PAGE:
WATERTOWN — Don’t tell Cheryl A. Mayforth people just don’t want to work anymore.
It’s a remark that gets Mrs. Mayforth, director of the Jefferson County Department of Employment and Training at The WorkPlace, stirred up.
She maintains that the north country’s job market has gone through many changes since the COVID-19 pandemic began three years ago, and that the market was changing before that.
There’s simply not enough people to fill the available jobs, she said. Jefferson County currently has 3,000 job openings without the 3,000 people to fill them.
“Where are the people?” she asked board members of the Watertown Local Development Corp. on Thursday.
During the past 10 years, 10% of the area’s workforce has been lost, she said, attributing much of that to baby boomers leaving the job market for “shorts, sandals and bright-colored shirts” in retirement.
Baby boomers are retiring at the age of 55 because they can afford to do so. Other north country residents are moving away, where they can get the same job but get paid more, she said.
The board of the local development corporation, also known as the Watertown Trust, asked Mrs. Mayforth to attend its meeting on Thursday morning to find out about what’s going on with the local job market and how members can help.
The local restaurant industry has been hit hard by the nation’s labor shortage even after the pandemic, she said.
In late November, she expected that 23 employees laid off from the local Denny’s restaurant would be contacting her office about job prospects for them.
It was about the same time that Popeyes was looking to fill 60 jobs at its new restaurant, just down the street from Denny’s on outer Arsenal Street, she said.
And Olive Garden, Red Lobster, Longhorn Steakhouse and other restaurants along Arsenal Street’s restaurant row continue to have hiring signs hanging in their windows.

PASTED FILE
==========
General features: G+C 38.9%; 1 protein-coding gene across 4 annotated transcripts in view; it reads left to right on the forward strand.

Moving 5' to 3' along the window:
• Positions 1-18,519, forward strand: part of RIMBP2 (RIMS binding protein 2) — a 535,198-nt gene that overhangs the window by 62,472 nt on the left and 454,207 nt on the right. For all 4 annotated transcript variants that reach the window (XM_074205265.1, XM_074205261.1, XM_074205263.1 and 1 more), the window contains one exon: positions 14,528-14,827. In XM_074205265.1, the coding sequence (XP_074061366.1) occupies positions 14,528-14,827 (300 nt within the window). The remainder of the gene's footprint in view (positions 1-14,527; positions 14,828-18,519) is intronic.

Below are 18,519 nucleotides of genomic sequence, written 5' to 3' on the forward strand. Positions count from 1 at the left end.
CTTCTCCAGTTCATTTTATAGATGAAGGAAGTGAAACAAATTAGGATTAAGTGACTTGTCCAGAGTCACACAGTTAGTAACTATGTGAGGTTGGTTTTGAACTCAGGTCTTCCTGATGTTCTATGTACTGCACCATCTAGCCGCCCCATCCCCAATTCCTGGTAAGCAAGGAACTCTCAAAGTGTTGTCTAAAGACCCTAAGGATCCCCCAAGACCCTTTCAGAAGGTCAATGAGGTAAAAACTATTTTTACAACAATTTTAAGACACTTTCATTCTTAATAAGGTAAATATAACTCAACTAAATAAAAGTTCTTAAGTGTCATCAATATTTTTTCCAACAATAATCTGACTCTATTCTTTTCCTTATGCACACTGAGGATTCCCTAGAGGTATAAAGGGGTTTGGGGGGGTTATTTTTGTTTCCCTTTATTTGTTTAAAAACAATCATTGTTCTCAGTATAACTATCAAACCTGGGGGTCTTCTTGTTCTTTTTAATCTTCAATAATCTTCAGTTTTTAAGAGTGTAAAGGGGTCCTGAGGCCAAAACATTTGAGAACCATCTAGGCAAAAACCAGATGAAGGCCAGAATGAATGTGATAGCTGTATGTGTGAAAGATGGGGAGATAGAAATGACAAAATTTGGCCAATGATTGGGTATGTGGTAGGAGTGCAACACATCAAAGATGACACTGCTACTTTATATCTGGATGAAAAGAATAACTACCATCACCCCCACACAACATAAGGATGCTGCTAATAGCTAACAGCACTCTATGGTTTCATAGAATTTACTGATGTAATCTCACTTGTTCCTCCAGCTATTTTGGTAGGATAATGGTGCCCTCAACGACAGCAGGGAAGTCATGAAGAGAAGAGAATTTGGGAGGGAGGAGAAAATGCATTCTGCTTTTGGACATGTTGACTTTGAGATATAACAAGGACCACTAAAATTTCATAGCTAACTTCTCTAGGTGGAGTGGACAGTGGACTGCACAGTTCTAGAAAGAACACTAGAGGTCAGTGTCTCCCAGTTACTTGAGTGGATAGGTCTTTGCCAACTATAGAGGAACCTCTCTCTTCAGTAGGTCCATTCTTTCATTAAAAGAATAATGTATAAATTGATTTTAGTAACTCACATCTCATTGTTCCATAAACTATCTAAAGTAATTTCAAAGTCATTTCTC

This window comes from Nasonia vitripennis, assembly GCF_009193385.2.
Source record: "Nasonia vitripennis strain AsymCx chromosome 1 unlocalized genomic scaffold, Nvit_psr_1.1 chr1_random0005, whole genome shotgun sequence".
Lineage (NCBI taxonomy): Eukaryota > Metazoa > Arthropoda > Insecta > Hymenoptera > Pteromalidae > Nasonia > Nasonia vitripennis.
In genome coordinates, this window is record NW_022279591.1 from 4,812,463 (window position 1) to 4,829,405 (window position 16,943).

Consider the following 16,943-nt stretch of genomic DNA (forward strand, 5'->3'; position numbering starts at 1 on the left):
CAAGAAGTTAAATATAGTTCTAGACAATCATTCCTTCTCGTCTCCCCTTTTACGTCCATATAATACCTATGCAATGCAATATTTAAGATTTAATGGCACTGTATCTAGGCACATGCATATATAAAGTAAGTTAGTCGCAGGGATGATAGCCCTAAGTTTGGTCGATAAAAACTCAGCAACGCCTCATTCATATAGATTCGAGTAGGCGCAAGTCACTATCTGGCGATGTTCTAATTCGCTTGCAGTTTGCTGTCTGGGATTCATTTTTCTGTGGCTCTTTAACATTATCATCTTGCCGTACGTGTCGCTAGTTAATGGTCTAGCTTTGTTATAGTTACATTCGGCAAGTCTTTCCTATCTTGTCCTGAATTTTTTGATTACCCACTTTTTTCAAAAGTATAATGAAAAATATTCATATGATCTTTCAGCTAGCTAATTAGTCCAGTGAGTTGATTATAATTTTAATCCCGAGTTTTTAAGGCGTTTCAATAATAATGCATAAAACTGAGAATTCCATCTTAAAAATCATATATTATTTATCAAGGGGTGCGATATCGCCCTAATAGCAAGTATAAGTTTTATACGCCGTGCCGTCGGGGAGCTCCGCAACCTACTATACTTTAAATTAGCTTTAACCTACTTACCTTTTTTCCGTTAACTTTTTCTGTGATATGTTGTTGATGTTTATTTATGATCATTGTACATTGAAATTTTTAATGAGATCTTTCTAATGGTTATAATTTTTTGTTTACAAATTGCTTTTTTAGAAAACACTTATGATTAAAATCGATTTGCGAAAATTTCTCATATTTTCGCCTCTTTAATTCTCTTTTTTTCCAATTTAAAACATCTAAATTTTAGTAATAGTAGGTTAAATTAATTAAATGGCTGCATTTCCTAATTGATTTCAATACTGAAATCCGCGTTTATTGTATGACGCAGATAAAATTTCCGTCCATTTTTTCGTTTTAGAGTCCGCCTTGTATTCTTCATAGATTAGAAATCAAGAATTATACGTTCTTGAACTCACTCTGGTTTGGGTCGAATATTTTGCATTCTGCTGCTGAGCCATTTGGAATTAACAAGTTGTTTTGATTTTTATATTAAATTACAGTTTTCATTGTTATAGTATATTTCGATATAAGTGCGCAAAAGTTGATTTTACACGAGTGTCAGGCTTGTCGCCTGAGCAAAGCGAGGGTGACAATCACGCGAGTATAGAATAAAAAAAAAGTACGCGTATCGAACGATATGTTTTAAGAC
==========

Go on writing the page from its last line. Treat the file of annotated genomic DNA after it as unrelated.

But the Chick-fil-A got the job done when the restaurant opened — between the old Denny’s and new Popeyes along Watertown’s restaurant row — in late October.
The franchise owner needed to fill 134 jobs for the new Chick-fil-A. They did so by hiring people from outside of the area, and paying shift supervisors $23 an hour, she said, calling it “moving up the ladder.”
“They know what they’re doing,” she said.
Businesses throughout the area’s job sectors, such as the health care industry, are also having hiring issues, she said.
Nurses are going out the back door at a higher rate than nurses entering the front door. That’s happening at the same time area nursing training programs are at full capacity, Mrs. Mayforth said.
She doesn’t blame the job shortages on the area’s workforce. More than 41% are the working poor and 12.4% live below the poverty rate.
It’s hard to find workers when the north country’s unemployment rate is at 3.8% and full employment is considered around 5%, she said. Nationally, there are 11 million job openings.
“You can go where the jobs are,” she said.
Watertown Trust CEO Donald W. Rutherford wants to know what the agency can do to help. He also hopes the Watertown Trust can do more to keep retiring Fort Drum soldiers in the area after they leave the military.
Board member Dawn M. Cole, CEO of the United Way of Northern New York, said economic development leaders need to remind businesses that it’s less expensive to retain an employee than it is to hire a new one and train them.
Board member David J. Zembiec, CEO of Jefferson County Economic Development, said Fort Drum leaders have told him that one-third of those retiring soldiers are going home no matter what, a third want to stay here and the remaining third will go wherever the jobs are.
But 232 retiring soldiers recently attended a job fair and only one wanted to stay in New York, Mrs. Mayforth heard.
There are other variables and barriers that cause the labor market to change — people leaving the workforce altogether during the pandemic, mainly caused by the lack of affordable child care available, she said.
Cost of living is increasing and housing is expensive here, so “it’s hard to make ends meet,” she said.
The pandemic has changed the way people look at their jobs. Those who are unemployed tend to wait the full 26 weeks before going back work, she said.
The extra $600 a week that many were paid through the Coronavirus Aid, Relief, and Economic Security Act, or CARES Act, didn’t go to cover rent but to furniture and other high-end items, Mrs. Mayforth said.
The labor shortage also is impacted by the way different generations look at work and life balance. Older workers live to work, while Generation Xers work to live, she said.
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